{cp. v.19,20}
but [was sent] to bear witness of that Light.
{Isa 49:6; Joh 3:28; Acts 19:4}
1:9 [That] was the true Light,
which lighteth every man that cometh into the world.
{cp. Joh 12:46; Rom 10:17,18}
1:10 He was in the world, and the world was made by him,
and the world knew him not.
the true Light... that cometh into the world...
The GK text, of v.9, is ambiguous as to whether the verb 'cometh' refers to 'the Light' or to 'every man.' However, in John's Gospel, there are six other occurrences of the phrase 'cometh into the world,' all of which refer to Christ (see Joh 3:19; 6:14; 9:39; 11:27; 12:46; 16:28). Therefore, most translations are similar to the NASB reading: "There was the true light which, coming into the world, enlightens every man."
world- GK= kosmos, the earth, the inhabitants of the earth (mankind, human order and affairs).
knew- GK= ginosko, to know, recognize, acknowledge.
Christ came to earth and became a man. But the Creator was not recognized by His creatures. cp. Acts 13:27; 1Cor 2:8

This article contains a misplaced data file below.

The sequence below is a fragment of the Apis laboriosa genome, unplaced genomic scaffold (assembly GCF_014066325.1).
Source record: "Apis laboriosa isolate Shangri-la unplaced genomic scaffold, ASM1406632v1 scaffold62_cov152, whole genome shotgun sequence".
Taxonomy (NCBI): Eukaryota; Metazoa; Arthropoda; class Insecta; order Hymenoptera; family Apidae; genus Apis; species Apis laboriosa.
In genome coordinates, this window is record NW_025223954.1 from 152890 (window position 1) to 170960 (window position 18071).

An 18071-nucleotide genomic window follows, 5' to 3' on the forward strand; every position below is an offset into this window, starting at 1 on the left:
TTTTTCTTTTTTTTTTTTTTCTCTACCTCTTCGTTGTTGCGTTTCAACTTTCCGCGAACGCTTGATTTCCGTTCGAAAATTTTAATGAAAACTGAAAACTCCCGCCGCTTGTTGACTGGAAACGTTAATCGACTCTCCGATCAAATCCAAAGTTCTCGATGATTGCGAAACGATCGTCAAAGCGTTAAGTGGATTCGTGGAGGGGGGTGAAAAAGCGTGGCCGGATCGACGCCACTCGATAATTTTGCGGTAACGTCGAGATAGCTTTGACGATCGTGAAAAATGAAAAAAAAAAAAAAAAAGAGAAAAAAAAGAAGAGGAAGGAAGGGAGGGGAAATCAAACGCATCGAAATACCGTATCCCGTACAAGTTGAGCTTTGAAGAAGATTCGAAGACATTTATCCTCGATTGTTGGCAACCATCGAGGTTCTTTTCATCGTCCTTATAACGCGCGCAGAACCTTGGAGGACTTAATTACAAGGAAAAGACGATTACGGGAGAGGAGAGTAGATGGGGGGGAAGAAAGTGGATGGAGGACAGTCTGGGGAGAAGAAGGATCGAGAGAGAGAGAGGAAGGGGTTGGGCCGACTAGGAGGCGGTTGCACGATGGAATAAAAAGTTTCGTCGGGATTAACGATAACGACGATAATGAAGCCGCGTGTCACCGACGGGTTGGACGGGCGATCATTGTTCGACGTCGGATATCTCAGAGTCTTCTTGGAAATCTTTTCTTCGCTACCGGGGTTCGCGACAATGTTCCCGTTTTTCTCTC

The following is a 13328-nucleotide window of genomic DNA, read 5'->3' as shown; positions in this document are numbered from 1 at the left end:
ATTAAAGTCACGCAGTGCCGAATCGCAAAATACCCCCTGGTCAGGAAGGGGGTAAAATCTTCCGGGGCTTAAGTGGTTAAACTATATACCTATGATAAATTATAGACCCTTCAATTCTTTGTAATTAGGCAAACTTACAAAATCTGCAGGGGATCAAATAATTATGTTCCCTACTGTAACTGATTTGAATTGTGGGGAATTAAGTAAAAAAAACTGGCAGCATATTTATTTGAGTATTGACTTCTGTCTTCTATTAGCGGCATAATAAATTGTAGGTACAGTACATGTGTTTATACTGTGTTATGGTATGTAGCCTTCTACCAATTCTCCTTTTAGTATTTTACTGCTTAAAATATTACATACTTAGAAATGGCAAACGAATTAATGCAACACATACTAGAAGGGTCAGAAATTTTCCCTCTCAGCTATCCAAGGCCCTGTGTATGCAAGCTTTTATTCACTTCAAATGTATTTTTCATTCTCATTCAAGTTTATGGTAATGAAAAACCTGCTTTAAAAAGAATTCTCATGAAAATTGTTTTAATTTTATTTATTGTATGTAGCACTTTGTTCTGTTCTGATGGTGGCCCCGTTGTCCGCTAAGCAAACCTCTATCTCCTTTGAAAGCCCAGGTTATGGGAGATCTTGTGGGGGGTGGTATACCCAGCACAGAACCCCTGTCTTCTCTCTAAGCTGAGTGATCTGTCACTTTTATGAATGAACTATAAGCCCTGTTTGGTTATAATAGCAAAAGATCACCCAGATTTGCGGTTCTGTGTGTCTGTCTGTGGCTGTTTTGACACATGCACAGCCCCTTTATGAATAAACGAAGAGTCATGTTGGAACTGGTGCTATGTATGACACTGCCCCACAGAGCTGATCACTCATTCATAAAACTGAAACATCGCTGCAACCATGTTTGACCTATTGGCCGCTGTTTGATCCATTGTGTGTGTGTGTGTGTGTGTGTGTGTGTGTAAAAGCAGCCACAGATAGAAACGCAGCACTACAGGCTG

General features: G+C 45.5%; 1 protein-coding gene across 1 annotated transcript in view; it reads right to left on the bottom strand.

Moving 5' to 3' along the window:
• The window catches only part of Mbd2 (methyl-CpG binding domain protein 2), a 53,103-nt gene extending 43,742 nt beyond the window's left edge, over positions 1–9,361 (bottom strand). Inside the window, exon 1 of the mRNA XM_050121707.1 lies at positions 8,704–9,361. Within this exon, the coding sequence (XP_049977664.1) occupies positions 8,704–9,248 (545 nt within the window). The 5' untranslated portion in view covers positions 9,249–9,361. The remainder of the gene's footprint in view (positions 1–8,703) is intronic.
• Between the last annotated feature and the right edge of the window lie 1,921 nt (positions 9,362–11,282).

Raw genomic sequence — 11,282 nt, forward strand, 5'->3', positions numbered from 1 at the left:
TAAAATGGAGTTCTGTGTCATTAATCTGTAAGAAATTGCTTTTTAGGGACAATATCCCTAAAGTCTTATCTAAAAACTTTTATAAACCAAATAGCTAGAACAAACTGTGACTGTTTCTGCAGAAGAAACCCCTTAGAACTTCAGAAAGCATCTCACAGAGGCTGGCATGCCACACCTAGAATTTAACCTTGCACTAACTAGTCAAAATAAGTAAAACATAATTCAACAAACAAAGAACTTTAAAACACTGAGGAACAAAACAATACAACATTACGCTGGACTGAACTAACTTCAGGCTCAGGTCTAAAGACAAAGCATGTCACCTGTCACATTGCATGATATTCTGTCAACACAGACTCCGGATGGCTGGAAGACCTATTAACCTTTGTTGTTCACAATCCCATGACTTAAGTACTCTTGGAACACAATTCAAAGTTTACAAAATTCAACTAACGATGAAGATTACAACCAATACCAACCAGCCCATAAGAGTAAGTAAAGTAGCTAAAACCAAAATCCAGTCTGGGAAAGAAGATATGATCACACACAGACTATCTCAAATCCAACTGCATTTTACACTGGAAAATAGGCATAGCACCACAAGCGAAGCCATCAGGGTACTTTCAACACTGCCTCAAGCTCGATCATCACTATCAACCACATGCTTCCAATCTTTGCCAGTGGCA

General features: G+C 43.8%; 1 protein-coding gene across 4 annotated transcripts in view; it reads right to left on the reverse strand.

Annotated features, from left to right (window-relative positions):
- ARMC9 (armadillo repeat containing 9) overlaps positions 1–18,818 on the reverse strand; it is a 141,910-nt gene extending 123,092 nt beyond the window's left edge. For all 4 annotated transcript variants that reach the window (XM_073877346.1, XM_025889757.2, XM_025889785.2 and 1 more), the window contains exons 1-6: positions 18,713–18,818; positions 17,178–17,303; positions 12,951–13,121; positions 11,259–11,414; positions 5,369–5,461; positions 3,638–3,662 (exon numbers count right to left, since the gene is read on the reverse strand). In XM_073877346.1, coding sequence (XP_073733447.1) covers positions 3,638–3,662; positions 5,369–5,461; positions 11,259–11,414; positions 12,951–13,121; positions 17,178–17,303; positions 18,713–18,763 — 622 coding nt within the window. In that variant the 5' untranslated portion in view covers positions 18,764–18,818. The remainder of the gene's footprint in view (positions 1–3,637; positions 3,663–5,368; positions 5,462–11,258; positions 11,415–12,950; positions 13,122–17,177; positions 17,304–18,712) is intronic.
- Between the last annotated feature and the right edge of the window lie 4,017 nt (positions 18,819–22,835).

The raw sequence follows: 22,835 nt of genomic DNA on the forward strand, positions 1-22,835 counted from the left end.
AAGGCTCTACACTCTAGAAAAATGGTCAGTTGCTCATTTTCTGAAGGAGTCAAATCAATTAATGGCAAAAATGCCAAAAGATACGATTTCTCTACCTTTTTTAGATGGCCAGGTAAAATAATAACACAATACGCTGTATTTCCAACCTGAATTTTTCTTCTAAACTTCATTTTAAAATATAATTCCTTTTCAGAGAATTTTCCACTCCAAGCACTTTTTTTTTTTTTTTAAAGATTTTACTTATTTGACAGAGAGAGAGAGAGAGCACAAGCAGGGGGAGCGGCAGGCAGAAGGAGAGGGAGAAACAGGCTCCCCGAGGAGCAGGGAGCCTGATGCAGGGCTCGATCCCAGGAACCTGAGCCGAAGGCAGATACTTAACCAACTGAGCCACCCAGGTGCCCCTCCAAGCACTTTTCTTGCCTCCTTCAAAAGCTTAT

1:11 He came unto his own {things},
and his own
{people} received him not.
(The {enclosed} words above are implied by the GK gender.)
His own people- first the Jewish people, then all men rejected Him. cp. Isa 53:3; Luk 19:14
1:12 But as many as received him,
to them gave he power to become the sons
{GK= teknon, born ones, children} of God,
[even] to them that believe on his name:
receive- ie., to take, claim, accept as one's own.
power- ie., the right, or authority.
believe on- ie., to place trust in, commit oneself to.
In the context of trusting God, the word believe is usually linked with a preposition (eg., believe in, on, into, upon...).